Statement by the Secretary of State for Foreign Affairs and Cooperation of Portugal,

Mr. Francisco André

United Nations Security Council High-Level Open Debate

Peace and security in Africa: The impact of development policies in the implementation of the Silencing the Guns initiative


Muito obrigado, Senhor Presidente.

I thank Mozambique for convening this timely debate, and I thank all of today’s briefers for their valuable insights.

Let me start by thanking you, Mister President, for your wise leadership in the peace process and by commending the Mozambican government and Renamo for achieving a critical milestone of the peace process after having reached an agreement on the payment of pensions for the demobilized Renamo former fighters.

The government decree announced last week will hopefully lead to the full disarmament and demobilization process and the complete implementation of the Maputo Accord of 2019.

In this major step towards the consolidation of peace, we also praise the role played by the UN, namely the UNSG’s Personal Envoy.

This is an important moment to hear about Africa’s priorities.

Global events with local impact and local events with global impact – they both underscore the need to invest in partnerships to address Africa’s development challenges.

Africa faces a significant number of challenges in different areas.

They range from social and economic hindrances to security and development.

And they need to be addressed through national and regional ownership and through international cooperation.

It is crucial to mobilize all available instruments and to further coordinate efforts – both on the bilateral and the multilateral realms – to address peace and security challenges in Africa.

A multi-faceted approach is required to answer the root causes of conflicts.

And concerted forms of cooperation are needed to tackle transnational threats, such as: terrorism; religious extremism; piracy; and other forms of organised crime and illicit trafficking.

Purely military solutions will not suffice.

Work must be done to achieve sustainable and inclusive development and, in the short term, to ensure humanitarian aid for those in need.

Leaving no-one behind cannot be just a motto.

During the cruelest months of the recent pandemic, one sentence was repeated several times in this Chamber: “We are only as strong as the weakest of us”.

This is a truth that we should have in mind also when we talk about peace and development.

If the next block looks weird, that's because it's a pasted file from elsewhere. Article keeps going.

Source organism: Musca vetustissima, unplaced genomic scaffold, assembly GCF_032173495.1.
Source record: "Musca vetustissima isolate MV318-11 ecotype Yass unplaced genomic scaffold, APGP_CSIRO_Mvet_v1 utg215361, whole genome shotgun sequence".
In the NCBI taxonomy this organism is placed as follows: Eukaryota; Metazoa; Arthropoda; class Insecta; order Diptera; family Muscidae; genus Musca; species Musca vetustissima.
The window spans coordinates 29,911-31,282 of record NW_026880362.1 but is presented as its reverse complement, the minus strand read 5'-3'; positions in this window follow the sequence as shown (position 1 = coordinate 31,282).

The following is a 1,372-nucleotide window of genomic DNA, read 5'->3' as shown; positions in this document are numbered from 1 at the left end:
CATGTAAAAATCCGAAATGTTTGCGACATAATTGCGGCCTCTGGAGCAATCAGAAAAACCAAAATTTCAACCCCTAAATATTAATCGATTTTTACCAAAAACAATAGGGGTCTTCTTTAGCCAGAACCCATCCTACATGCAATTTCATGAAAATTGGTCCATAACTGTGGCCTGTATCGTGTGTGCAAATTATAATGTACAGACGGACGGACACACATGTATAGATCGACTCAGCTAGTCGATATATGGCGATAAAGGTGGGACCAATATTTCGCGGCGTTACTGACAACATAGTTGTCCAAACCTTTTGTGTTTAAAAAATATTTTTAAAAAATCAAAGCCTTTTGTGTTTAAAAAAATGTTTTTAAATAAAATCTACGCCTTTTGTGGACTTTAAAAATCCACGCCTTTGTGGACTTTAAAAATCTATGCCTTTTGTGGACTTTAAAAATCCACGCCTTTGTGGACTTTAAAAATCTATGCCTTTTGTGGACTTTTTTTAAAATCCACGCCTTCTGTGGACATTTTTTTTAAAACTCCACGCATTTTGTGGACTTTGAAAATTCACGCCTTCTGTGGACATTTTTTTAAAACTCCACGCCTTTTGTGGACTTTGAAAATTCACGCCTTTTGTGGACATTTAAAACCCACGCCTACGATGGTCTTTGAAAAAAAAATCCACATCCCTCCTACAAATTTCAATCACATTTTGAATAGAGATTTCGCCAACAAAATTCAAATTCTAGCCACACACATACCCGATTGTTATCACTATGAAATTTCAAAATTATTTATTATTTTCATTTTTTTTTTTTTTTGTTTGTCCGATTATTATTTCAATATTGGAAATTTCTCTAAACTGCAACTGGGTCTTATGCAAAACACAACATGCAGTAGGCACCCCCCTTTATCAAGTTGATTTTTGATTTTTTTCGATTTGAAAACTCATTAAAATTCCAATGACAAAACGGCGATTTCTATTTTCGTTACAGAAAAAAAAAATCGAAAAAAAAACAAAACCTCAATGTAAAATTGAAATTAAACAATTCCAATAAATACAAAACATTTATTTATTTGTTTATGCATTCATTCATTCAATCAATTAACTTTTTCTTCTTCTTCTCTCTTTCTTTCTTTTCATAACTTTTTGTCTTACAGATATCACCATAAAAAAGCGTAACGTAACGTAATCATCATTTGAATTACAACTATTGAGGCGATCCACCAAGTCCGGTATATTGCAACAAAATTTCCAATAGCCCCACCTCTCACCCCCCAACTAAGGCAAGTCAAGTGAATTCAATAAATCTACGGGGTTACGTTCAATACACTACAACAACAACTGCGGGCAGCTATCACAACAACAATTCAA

Mister President,

We have been strong advocates of a deeper and broader relationship with Africa, always respecting African development agendas and priorities.

Our longstanding approach has always been to engage “WITH” Africa, not to develop policies “ON” Africa.

We recently approved the 2030 Portuguese Development Cooperation Strategy, an important component of Portugal’s external policy.

With this strategy, we will pay special attention to countries in fragile situations.

Improving results in these contexts requires coherent policies – linking the various areas of external action: Diplomacy, Defence and Development.

And it requires integrated responses, in particular by means of the humanitarian-development-peace Nexus.

In this regard, Portugal supports a strategy with three mutually reinforcing axis:

1. Support to Africa’s economic integration, through the African Continental Free Trade Area; through regional economic organizations; and the development of regional and local value chains;

2. Support to efforts of stabilization and regional-crisis prevention and management, on the basis of the principle of African ownership, integrating security with economic development and humanitarian cooperation;

3. Support to the development of strategic corridors and infrastructures (roads, railways, ports, energy, digital) to connect African countries – and to connect Africa with the rest of the world, namely through the Atlantic and Indian Oceans.

That is why Portugal has been active in bridging cooperation efforts between Africa and Europe.

In Mozambique, for example, we have deployed a military mission to reinforce the training of the Mozambican special troops, to act in Cabo Delgado.

Portugal has also contributed financially to multilateral projects, notably through UN agencies, aimed at strengthening national counter-terrorism capacities.

We also support projects to assist displaced persons in Cabo Delgado, including through financial contributions and partnerships with NGOs.

This multi-layered combined approach is further complemented with strong investment in human capacity building, namely through providing professional training in Oil & Gas to young population from Cabo Delgado (+Emprego project).

Portugal has also contributed operationally to improving the technical-military capabilities of partner countries of the Community of Portuguese Speaking Countries.

Maritime security assumes particular relevance.

And that is another issue where the promotion of development in land is crucial to ensure security at sea.

Mister President,

In closing, it is worth reminding that development is not and cannot be portrayed as a pre-condition for the realization of human rights.

Development is itself a right.

Development policies can help address security challenges by investing in critical infrastructure, such as roads, water and sanitation facilities, and energy systems.

This can improve access to basic services, create jobs, and promote economic growth.

All of which can foster the well-being of African nations and African peoples.

All of which can, consequently, contribute to the noble objective of silencing the guns.

I thank you.

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